John Thomas Grant is the artist behind the exquisitely photographed book Final Thoughts: Eternal Beauty in Stone. He currently has two solo exhibitions of his photography in progress: one through October 28th at the Cahoon Museum of American Art in Cotuit, Massachusetts, and the other at the Vanover Fine Arts Gallery in Springville, New York, through November 3rd.
John Thomas Grant wasn’t born with a camera around his neck or a cemetery in his backyard. Ten years ago, he was neither a photographer nor a taphophile. Before the serendipitous discovery of peace and sublime tranquility in cemeteries, he was in the music business, enduring nearly 30 years of head-banging assaults on his nerves before retiring in the mid-90’s. Not long after that, inspiration struck a second time. This time, he hoped for greater amity with his spirit. John says, “I want my work to reach into the soul of the believer, the mind of the doubter, into the hearts of all.”
Cemetery Travel: What sparked your interest in cemeteries in the first place?
John Thomas Grant: My art evolved in a search for my family roots. Genealogy brought me to the cemetery. I bought my first digital camera 10 years ago or so, to photograph my dearly departed family, and sell some stuff on eBay. Guess which one I’m doing better at?
Anyway, what the living wouldn’t discuss, or couldn’t remember, the dead were more than happy to divulge; so off I went to the cemetery with pencil, paper, and camera in hand. Calvary Cemetery in Queens, New York, where most of my family resides, is where I had my epiphany. I’d finished paying my respects and began to wander aimlessly from section to section, stone to stone. Reading names, dates, poetic little sayings of remembrance: between the birth and death dates was a life.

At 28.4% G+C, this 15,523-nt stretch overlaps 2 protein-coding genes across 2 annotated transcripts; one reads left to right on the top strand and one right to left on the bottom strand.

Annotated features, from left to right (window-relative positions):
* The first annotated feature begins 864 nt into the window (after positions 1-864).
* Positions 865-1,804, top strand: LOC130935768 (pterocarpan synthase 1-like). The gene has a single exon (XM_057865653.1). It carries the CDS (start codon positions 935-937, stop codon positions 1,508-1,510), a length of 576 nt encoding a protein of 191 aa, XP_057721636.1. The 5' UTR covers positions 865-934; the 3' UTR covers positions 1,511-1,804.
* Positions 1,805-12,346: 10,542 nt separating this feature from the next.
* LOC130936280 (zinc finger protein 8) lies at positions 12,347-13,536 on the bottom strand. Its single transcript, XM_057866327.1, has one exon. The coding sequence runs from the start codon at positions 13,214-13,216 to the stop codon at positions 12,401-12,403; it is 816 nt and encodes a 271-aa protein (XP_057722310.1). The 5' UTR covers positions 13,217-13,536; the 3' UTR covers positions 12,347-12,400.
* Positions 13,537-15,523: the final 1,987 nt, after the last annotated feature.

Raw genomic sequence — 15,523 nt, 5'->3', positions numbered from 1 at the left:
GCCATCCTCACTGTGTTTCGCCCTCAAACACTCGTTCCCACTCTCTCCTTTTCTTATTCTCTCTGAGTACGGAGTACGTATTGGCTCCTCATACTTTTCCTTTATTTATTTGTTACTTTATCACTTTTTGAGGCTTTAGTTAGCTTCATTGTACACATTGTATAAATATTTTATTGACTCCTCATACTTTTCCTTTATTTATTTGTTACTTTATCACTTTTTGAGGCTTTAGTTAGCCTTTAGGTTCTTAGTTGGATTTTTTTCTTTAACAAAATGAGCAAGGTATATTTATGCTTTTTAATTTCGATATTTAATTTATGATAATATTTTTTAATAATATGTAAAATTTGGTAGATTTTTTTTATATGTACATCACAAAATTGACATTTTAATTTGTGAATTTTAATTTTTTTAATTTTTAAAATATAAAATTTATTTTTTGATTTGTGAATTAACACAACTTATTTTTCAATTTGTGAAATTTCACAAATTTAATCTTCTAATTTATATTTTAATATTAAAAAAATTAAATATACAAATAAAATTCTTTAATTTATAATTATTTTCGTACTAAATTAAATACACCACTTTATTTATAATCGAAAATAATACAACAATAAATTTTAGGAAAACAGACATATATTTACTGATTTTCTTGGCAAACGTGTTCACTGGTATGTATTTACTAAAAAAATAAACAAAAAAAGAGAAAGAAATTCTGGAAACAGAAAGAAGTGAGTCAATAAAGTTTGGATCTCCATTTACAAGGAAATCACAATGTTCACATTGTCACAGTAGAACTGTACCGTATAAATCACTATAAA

It all became crystal clear to me. I truly realized that one day I will experience death. That little thought caused me to realize life! That might seem silly, but most people are in denial of death. They believe that, somehow their spirits, if not their lives, will carry on in some way. For their sakes, I hope they’re right! I carry no assumptions, though. I just don’t know. Nobody really knows. In the meantime, I choose to do what is right and good in that which I know: my life.
Cemetery Travel: What do you call your love for cemeteries? Do you consider yourself a taphophile?
John Thomas Grant: My feeling for cemeteries comes strictly from an artistic, and life, point of view. Should I learn something about architecture and/or history, well, all the better. Seven or eight years ago, I was neither a photographer nor a taphophile. I’m not necessarily sure that I would consider myself safe in either camp yet, but I do have a good eye, and creative mind, for art.
Cemetery Travel: People who like cemeteries often feel isolated or strange. Do you have any advice for them?
John Thomas Grant: Don’t! You’re not alone. I hear from many that were introduced to cemeteries by their parents when they were youngsters. They have not forgotten those moments, yet they are not what one would consider a taphophile.
Look, cemeteries are not spooky and creepy. We really do have to get away from that mindset. It’s not good for us as individuals, nor as a society. A ‘Cemetery’ is just another way of saying ‘Home.’ Start looking at them in that way. It’s time to grow up, people.
Cemetery Travel: What’s your favorite cemetery in the world – and why?
John Thomas Grant: The cemetery doesn’t matter to me. There are so many that I have yet to see. It’s the art and story from life, which can be captured in any of them.